How to tell my ISP there's a problem

Previous Topic Next Topic
 
classic Classic list List threaded Threaded
7 messages Options
Reply | Threaded
Open this post in threaded view
|

How to tell my ISP there's a problem

Chris-3
Apologies if the subject is vague however I'll attempt to explain
further. I run a cron job once a day that updates my Spamassassin
rules. Up until a couple of weeks ago I would get the output of that
cron job mailed to me. For some reason this is the only cron job output
that's not coming back. I've determined that size it not a factor since
some of my hourly logcheck messages are up to 400k if a restart has
taken place. Below is the output when it was working and the output
since them. I can't see a difference so it has to be something at my
ISP with just this one cron job but I can't see it.

https://pastebin.com/v0rMErQh

Thanks for any suggestions

--
Chris
KeyID 0xE372A7DA98E6705C
31.11972; -97.90167 (Elev. 1092 ft)
17:58:24 up 1:02, 1 user, load average: 0.95, 0.82, 0.71
Description: Ubuntu 18.04.2 LTS, kernel 4.18.0-22-generic

signature.asc (201 bytes) Download Attachment
Reply | Threaded
Open this post in threaded view
|

Re: How to tell my ISP there's a problem

nektarios
On Mon, 17 Jun 2019 19:48:05 -0500
Chris Pollock <[hidden email]> wrote:

> Apologies if the subject is vague however I'll attempt to explain
> further. I run a cron job once a day that updates my Spamassassin
> rules. Up until a couple of weeks ago I would get the output of that
> cron job mailed to me. For some reason this is the only cron job
> output that's not coming back. I've determined that size it not a
> factor since some of my hourly logcheck messages are up to 400k if a
> restart has taken place. Below is the output when it was working and
> the output since them. I can't see a difference so it has to be
> something at my ISP with just this one cron job but I can't see it.
>
> https://pastebin.com/v0rMErQh
>
> Thanks for any suggestions
>
This doesn't sound like an issue coming from your ISP since the rest of
your smtp traffic is passing through - ISPs would block all traffic on
port 25 for example. The information you provided is limited but I would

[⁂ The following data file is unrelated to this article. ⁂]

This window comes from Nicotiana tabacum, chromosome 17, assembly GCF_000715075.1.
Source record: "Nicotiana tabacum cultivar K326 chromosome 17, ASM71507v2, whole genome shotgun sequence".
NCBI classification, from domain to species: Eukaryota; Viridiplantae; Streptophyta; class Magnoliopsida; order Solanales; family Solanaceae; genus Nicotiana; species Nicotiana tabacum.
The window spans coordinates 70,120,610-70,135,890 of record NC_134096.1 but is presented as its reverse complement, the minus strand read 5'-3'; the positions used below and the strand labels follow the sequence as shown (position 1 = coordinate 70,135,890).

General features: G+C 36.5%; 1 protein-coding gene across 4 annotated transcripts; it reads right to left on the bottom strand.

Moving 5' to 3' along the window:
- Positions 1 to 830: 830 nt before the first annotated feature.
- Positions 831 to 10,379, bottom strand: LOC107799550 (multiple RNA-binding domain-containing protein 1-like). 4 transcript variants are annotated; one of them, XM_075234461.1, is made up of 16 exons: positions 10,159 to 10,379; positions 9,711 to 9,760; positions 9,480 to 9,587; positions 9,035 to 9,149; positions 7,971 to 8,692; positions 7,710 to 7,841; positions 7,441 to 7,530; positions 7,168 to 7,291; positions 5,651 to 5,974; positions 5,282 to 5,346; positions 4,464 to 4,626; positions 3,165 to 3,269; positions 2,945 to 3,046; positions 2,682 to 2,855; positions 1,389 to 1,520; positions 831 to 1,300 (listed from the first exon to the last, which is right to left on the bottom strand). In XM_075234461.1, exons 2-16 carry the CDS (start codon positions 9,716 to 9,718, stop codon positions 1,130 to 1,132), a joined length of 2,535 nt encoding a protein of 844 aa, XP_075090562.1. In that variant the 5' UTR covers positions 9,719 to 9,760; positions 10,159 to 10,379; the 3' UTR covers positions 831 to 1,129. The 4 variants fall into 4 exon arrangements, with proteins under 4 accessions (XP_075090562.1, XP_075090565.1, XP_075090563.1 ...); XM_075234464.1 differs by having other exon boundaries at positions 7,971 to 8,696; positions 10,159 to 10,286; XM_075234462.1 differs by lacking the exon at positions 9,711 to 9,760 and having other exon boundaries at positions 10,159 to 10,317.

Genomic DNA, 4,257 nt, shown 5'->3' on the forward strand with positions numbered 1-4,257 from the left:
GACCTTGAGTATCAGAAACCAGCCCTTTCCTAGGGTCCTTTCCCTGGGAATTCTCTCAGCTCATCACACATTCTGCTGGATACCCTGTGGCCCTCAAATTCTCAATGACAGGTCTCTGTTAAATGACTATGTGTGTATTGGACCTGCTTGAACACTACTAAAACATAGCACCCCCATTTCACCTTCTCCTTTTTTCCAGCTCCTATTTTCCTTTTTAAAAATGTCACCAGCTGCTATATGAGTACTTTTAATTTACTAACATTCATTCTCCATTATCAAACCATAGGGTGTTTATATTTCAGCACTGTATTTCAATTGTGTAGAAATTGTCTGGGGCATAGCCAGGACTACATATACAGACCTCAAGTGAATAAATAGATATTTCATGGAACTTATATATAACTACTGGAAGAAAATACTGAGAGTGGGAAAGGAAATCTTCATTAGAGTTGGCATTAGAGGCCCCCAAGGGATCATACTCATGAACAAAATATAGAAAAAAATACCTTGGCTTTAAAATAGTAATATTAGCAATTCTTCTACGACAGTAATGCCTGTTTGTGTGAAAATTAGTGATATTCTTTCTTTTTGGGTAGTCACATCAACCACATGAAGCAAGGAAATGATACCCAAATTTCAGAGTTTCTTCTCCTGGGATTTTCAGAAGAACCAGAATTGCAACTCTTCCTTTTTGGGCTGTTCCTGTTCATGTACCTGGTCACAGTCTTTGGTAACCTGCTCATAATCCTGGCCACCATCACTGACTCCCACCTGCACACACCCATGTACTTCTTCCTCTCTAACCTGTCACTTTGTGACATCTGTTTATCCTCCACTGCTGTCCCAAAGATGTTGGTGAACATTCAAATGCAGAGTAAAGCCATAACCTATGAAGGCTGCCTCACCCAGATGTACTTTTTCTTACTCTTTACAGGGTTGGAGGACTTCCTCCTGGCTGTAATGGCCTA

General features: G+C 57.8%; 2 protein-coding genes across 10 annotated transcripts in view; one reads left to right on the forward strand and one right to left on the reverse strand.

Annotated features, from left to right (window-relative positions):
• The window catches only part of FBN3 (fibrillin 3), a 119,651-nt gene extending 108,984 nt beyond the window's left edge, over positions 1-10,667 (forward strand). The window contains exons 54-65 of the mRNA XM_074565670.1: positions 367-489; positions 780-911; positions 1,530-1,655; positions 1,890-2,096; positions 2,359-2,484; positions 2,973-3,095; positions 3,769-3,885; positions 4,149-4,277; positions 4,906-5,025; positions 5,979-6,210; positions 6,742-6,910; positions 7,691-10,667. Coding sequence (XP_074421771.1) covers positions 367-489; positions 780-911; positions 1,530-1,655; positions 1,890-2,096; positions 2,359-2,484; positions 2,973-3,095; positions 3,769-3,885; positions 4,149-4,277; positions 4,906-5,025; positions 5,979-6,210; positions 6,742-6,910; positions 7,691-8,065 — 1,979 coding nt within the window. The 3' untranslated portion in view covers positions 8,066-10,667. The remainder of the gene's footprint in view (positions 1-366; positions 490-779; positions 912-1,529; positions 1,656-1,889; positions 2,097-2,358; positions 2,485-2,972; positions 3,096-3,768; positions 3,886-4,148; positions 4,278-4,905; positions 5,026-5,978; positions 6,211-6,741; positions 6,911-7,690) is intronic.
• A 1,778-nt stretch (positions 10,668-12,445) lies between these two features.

start with what might have changed in your system the last couple of
weeks and then try to run the job manually and see if there is any
traffic generated going to the smtp daemon.

Nektarios Katakis.

attachment0 (499 bytes) Download Attachment
Reply | Threaded
Open this post in threaded view
|

Re: How to tell my ISP there's a problem

Richard Salts
In reply to this post by Chris-3
On Monday, 17 June 2019 7:48:05 PM AEST Chris Pollock wrote:

> Apologies if the subject is vague however I'll attempt to explain
> further. I run a cron job once a day that updates my Spamassassin
> rules. Up until a couple of weeks ago I would get the output of that
> cron job mailed to me. For some reason this is the only cron job output
> that's not coming back. I've determined that size it not a factor since
> some of my hourly logcheck messages are up to 400k if a restart has
> taken place. Below is the output when it was working and the output
> since them. I can't see a difference so it has to be something at my
> ISP with just this one cron job but I can't see it.
>
> https://pastebin.com/v0rMErQh
>
> Thanks for any suggestions
Maybe it's going to a spam folder. I notice that the reply from your isp says
250 SPF validation soft failure in both cases, but if they stopped forwarding
"potentially forged" emails that might be a possible cause. It is definitely
the behaviour on smtp.embarqmail.com that has changed though, so you need to
ask the administrators of that server. Is this direct to MX or is it a fixed
relay intended to be a smarthost?

Reply | Threaded
Open this post in threaded view
|

RE: How to tell my ISP there's a problem

angelo
Hi, your Postfix logs look normal to my untrained eyes.
If it was me i would figure out the best contact email for the ISP and tell them as much detailed
info as i could, so it is easy for them to get you the answer to "what happened to X email ?".

Looks like they just need this line :

Jun 17 12:03:16 localhost postfix/smtp[8033]: 10C52100049C: to=<[hidden email]>, orig_to=<root>,
relay=smtp.embarqmail.com[206.152.134.66]:25, delay=3.6, delays=0.05/0.01/0.17/3.3, dsn=2.0.0,
status=sent (250 SPF validation soft failure)

They will then know the :
DATE
TIME
IP address of server that accepted your email

Also i think they will want the FQDN and IP address of your server.

Good luck

-ANGELO FAZZINA

[hidden email]
University of Connecticut,  ITS, SSG, Server Systems
860-486-9075

-----Original Message-----
From: [hidden email] <[hidden email]> On Behalf Of Richard James Salts
Sent: Monday, June 17, 2019 11:29 PM
To: [hidden email]
Subject: Re: How to tell my ISP there's a problem

On Monday, 17 June 2019 7:48:05 PM AEST Chris Pollock wrote:

> Apologies if the subject is vague however I'll attempt to explain
> further. I run a cron job once a day that updates my Spamassassin
> rules. Up until a couple of weeks ago I would get the output of that
> cron job mailed to me. For some reason this is the only cron job output
> that's not coming back. I've determined that size it not a factor since
> some of my hourly logcheck messages are up to 400k if a restart has